This article is sponsored by Macquarie Asset Management
Residential real estate is prized for its resilient qualities and has weathered the covid-19 pandemic relatively well, with the sector beginning to recover both early and sharply in some markets.
However, it would be wrong to say the sector has not been affected by the pandemic, according to Macquarie Asset Management’s co-head of real estate in Europe, Dana Gibson, and head of real estate strategy, Rod Cornish. The pace of change in the sector is increasing as covid-19 has acted as an accelerant to existing trends and encourages residents to rethink their needs.
How has the sector fared since the pandemic and what is driving demand for purpose-built rental housing?
Rod Cornish: One of the reasons purpose-built rental housing is a key part of our long-term strategy is that we believe structural tailwinds support the sector’s performance across cycles and its ability to bounce back from downturns more quickly. This is partially due to policy, with governments often keen to get the residential market moving again to promote economic activity.
We have seen overall residential prices rise about 10 percent in the past 12 months in the US, albeit with quite a lot of regional variation. UK prices have risen around 9 percent, though only 3 percent in London, with Germany rising 11 percent and Australia up 6 percent over the same period.
Those price rises mean, of course, that affordability continues to be stretched. The average price-to-income ratio across Europe is 7.4 times, but in London for example, it is 13 times. This is one of the key factors underpinning purpose-built rental housing.
Dana Gibson: Housing price growth in the UK has outstripped wage growth by a considerable margin over the last 20 years, which has led to an acute and rising affordability issue.
At the same time, the expectations of renters are evolving; there is an increasing demand for high-quality rental housing with enhanced spaces, more functional amenities and better, simpler service.
Which markets in Europe are offering the strongest opportunities?
DG: Europe is a fragmented market, with a unique mix of structures and traditions, and this adds to the complexity for investors. You have rent control in some markets, massive undersupply in others.
Germany, the Netherlands and the Nordics are the continent’s large, mature markets with deep domestic capital bases and great fundamentals, however they face some regulatory challenges. The UK, Spain and Central and Eastern Europe have affordability issues, as well as a lack of suitable, purposely designed, modern stock that offers what renters are looking for.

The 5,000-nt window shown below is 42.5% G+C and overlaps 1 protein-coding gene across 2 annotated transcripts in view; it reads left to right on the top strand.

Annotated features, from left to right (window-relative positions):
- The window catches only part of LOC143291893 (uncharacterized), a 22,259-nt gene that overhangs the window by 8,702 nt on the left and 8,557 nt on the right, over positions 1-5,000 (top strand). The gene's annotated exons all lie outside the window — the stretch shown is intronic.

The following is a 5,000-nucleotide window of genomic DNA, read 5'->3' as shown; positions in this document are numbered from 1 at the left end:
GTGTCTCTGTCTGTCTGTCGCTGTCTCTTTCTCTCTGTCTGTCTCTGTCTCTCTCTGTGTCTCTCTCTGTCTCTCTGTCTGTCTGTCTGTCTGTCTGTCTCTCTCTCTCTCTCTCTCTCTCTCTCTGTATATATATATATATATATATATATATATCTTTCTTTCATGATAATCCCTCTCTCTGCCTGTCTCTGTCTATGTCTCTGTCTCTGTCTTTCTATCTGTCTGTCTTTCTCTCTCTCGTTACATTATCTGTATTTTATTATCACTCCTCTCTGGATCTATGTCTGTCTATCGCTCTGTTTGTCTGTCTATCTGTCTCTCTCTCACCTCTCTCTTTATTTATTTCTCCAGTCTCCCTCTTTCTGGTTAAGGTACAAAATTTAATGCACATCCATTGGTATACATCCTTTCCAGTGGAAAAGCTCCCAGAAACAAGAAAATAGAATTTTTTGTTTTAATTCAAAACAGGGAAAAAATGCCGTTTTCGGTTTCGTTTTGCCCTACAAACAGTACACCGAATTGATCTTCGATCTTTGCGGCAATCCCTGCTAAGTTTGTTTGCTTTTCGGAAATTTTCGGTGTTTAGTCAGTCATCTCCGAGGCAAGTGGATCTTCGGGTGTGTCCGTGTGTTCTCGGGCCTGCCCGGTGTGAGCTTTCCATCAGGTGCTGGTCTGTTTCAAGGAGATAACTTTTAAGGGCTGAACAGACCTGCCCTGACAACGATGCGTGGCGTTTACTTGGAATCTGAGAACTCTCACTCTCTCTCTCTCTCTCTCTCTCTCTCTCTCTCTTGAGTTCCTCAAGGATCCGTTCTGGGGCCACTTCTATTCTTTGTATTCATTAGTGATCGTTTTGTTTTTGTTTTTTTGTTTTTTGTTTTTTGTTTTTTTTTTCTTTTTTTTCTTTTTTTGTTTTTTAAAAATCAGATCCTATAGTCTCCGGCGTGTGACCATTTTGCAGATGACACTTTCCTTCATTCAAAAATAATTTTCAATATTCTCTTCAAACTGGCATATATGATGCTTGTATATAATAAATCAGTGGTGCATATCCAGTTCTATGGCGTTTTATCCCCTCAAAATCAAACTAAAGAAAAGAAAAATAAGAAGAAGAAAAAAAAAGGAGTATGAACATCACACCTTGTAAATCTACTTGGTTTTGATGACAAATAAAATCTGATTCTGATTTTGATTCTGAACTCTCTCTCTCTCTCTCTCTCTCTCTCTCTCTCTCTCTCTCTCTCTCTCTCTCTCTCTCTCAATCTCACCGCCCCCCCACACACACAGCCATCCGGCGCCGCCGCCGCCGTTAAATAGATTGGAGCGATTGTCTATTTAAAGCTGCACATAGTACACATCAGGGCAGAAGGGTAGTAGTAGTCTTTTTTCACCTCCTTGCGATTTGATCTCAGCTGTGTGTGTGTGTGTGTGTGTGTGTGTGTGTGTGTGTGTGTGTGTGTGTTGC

The UK market is evolving very quickly, with very little modern build-to-rent stock and a growing private renter population. There are about 4.4 million households in the private rental housing market in England alone, so the opportunity is significant and largely untapped by the institutional market.
RC: At present, less than 3 percent of private sector renters in the UK live in institutional grade purpose-built rental housing, which compares with 15 percent in Germany and 37 percent in the US. There is also a large millennial population which is buying homes later than ever due to stretched affordability and different priorities.
Which areas of the UK look most attractive to you?
RC: Second tier cities are where we are seeing population growth and jobs growth globally. It has been significant in the US, and we think that it is going to be a big story in the UK, too. We believe there will be a focus on cities which have good transport links to London and university towns.
DG: We see there being interest in many of the major cities across the UK, especially where there is heavy investment in transportation infrastructure. The affordability issue is more pressing in London, obviously. There are parts of the capital that may present opportunities, but many regional cities are attracting young professionals and growing families, which are the target market for purpose built rental housing.
Accessing stock is challenging, and institutions are moving up the risk curve, including by seeing development as a route to entry. We are seeing local councils looking to alleviate housing shortages, which is helping
to ease planning consent processes. There is also potential for the conversion of office or retail spaces, which could offer new opportunities across the UK.
Is the sector in Europe changing as it attracts more institutional capital?
DG: Many institutional investors in the sector in Europe have tended to own and manage their portfolios directly, concentrated in their own domestic market. However, as these investors seek to diversify across markets, we expect there will be strong demand to partner with specialist full-service platforms that can develop, own and operate units at